A beginner's guide to keeping chickens

Families unable to find eggs in the shops are adding to their brood instead, and turning to chicken keeping. What, after all, could be more delicious than free range eggs from happy hens? And a welcome distraction, with the care and attention they need, from everything else going on in the world right now.

 

I hope this sudden surge of interest helps change our nation’s attitude to chickens,”  says Jane Howorth MBE of The British Hen Welfare Trust. “People may buy a few hens because they want eggs, but they soon realise how therapeutic the birds can be. They make you go outside, they connect you to the natural world and they all have their distinctive personalities. Just that gentle clucking around your feet can be incredibly soothing in times of stress."

 

If you're adding to your flock, don't forget the basics of chicken care, starting with good gut health.

Holistic vet Nick Thompson MRCVS explains:

 

You'll need to ensure that you keep on top of any worms that all birds pick up. Whichever regime you use, it is wise to do faecal egg counts periodically (every 3-6 months) to assess how 'wormy' your birds actually are. It is usually impossible to tell from the outside what's happening in this department, so use a laboratory like Wormcount or Westgate Laboratories to help you simply and cheaply manage this side of things. 

By connecting with where your food is coming from, it’s an opportunity to cut out any unnecessary chemicals. By using a natural supplement, you can still eat the eggs from hens fed on a diet of Verm-X. No nasties means nothing to worry about.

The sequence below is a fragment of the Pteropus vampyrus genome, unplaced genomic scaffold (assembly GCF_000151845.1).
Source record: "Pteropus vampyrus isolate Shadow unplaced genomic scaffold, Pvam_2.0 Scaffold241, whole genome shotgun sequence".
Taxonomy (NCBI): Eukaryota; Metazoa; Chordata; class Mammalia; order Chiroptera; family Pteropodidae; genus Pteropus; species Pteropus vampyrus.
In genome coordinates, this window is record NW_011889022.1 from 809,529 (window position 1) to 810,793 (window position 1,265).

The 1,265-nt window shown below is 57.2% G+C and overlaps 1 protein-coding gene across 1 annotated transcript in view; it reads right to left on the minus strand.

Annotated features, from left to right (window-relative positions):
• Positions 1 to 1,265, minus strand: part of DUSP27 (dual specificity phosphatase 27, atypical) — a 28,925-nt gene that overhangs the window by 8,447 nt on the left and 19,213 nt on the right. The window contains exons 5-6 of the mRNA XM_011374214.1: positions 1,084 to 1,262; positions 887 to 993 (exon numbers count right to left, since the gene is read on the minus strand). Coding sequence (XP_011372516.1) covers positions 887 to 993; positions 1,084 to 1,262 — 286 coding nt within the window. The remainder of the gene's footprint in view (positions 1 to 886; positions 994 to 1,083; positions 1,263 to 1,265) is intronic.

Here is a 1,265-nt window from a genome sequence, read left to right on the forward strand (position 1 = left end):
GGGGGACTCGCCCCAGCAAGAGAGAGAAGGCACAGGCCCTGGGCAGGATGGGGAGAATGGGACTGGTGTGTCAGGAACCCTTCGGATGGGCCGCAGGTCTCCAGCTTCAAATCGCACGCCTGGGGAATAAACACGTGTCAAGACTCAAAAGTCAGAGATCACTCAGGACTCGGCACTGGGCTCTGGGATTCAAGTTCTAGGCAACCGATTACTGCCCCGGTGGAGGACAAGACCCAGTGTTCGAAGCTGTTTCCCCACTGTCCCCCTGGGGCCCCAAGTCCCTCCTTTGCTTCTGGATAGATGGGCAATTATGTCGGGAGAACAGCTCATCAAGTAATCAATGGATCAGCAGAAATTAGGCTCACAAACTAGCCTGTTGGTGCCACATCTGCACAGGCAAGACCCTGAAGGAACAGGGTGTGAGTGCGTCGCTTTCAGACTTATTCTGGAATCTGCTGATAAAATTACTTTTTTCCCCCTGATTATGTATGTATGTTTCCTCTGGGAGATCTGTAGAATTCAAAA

You’ll also need to think about their shelter and nutrition.

 

Shelter

The best hen house is one that is big enough for all your birds (approximately one well bedded box per three hens) with adequate perch space (allow 25cm per bird, unless bantams) for all. If you cut corners here, you can induce stress disease e.g. feather pecking, egg eating and cannibalism. 

A hen house that's easy to clean is a godsend to the busy chicken owner, but will also reduce the chance of mites living in the cracks in wooden houses. Plastic hen houses, although potentially expensive initially have the major advantage of being easy to clean thoroughly, reducing the chance of mites infesting the building or persistent bacteria contaminating hard-to-get-at corners. I've seen some made from recycled plastic on eBay and the famous Eglu is apparently such a novel design that it's part of a permanent collection at the Victoria and Albert Museum. It's worth looking around for something that suits you and your wallet. Beware, second hand houses may come with unwanted guests such as mites or coccidia infection.